Finance: Eight steps to successful succession
PUBLISHED: 13:16 06 January 2015 | UPDATED: 13:16 06 January 2015
(c) Marc Debnam
It is estimated that £1trillion will pass down from one generation to the next over the next 20 years. Matthew Holmes of Coutts Wealth Management outlines an eight-point succession plan for peace of mind
Many families transfer their wealth successfully – yet there are many others who struggle to meet this aim. Balancing the family’s immediate needs and interests often conflicts with making sure the family’s wealth is there to benefit subsequent generations. Add in factors such as perception, temperament and ability and it is easy to see why finding the right balance can be a complex and daunting task. It also explains why discussing wealth has been a taboo subject for many families.
It is understandable that many families don’t want to talk about passing down wealth. It is a complex area since there is no blueprint and there are a number of factors to consider.
But wealth succession is not just about the practicalities of transferring money and assets to future generations. It is also an emotive subject. In the recent Coutts report Breaking the Wealth Taboo: making succession a success, we found that a third of families with a net worth of more than £5m said they had experienced conflict when it came to succession planning.
Families are also becoming more complicated in their make-up – second and third marriages are part and parcel of family life and this means stepchildren and step-grandchildren are being brought increasingly into the wealth succession mix.
But obstacles can be overcome and the process, with planning and foresight, can be a fulfilling and smooth journey. Simply talking about it can help. Those families who start to plan earlier stand a far better chance of achieving their desired outcomes than those who don’t.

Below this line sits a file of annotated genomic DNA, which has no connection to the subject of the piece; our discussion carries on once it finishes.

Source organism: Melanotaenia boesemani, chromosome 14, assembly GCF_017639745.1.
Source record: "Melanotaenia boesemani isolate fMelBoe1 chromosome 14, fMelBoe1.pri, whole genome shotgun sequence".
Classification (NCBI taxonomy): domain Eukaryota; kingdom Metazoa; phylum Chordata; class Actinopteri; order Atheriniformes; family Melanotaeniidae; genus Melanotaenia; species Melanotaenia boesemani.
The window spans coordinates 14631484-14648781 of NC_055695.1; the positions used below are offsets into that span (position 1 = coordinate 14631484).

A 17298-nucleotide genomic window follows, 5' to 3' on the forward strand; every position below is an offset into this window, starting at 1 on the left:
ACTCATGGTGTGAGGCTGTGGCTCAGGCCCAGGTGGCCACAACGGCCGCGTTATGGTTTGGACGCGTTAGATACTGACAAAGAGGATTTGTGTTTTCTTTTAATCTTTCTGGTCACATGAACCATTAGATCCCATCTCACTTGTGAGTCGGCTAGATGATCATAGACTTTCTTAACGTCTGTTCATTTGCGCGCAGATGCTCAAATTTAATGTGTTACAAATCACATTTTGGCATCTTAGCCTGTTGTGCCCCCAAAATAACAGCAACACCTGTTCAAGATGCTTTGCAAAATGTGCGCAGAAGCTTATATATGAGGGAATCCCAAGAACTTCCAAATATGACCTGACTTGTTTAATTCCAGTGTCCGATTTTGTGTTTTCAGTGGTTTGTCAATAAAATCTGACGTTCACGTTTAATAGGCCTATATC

An eight-step journey to help families pass down wealth
1. Vision To start with, you should have a clear vision for your wealth and share it with your family. The more time spent thinking about this, the easier it will be to articulate and plan for.
2. Purpose Consider the purpose of your wealth. For most, its primary purpose is to provide a secure, comfortable and nurturing environment for your family, with access to opportunities such as education.
3. Concerns Only by understanding and articulating your concerns with your family can you start to protect against any potential conflict and prepare the next generation for the future.
4. Fairness Most families value fair distribution of wealth highly, but realise quickly that equality is not always the fairest method and is not easy to achieve for a number of reasons.
5. Know yourself Everyone has different attitudes to wealth and varying philosophical outlooks. Understand your own attitudes and you will be better able to consider the impact of these views and plan accordingly.
6. Prepare Our research shows that if the next generation is poorly prepared for wealth transfer, it will find it hard to fulfil the responsibilities of managing matters in the future.
7. Practise An important part of preparing the next generation is to empower them gradually to practise managing their family’s wealth in a gradual and controlled manner.
8. Wealth preservation A key component of any plan is to identify and mitigate future risks. Some families have generations of experience, while others rely on advisers – there is no right answer.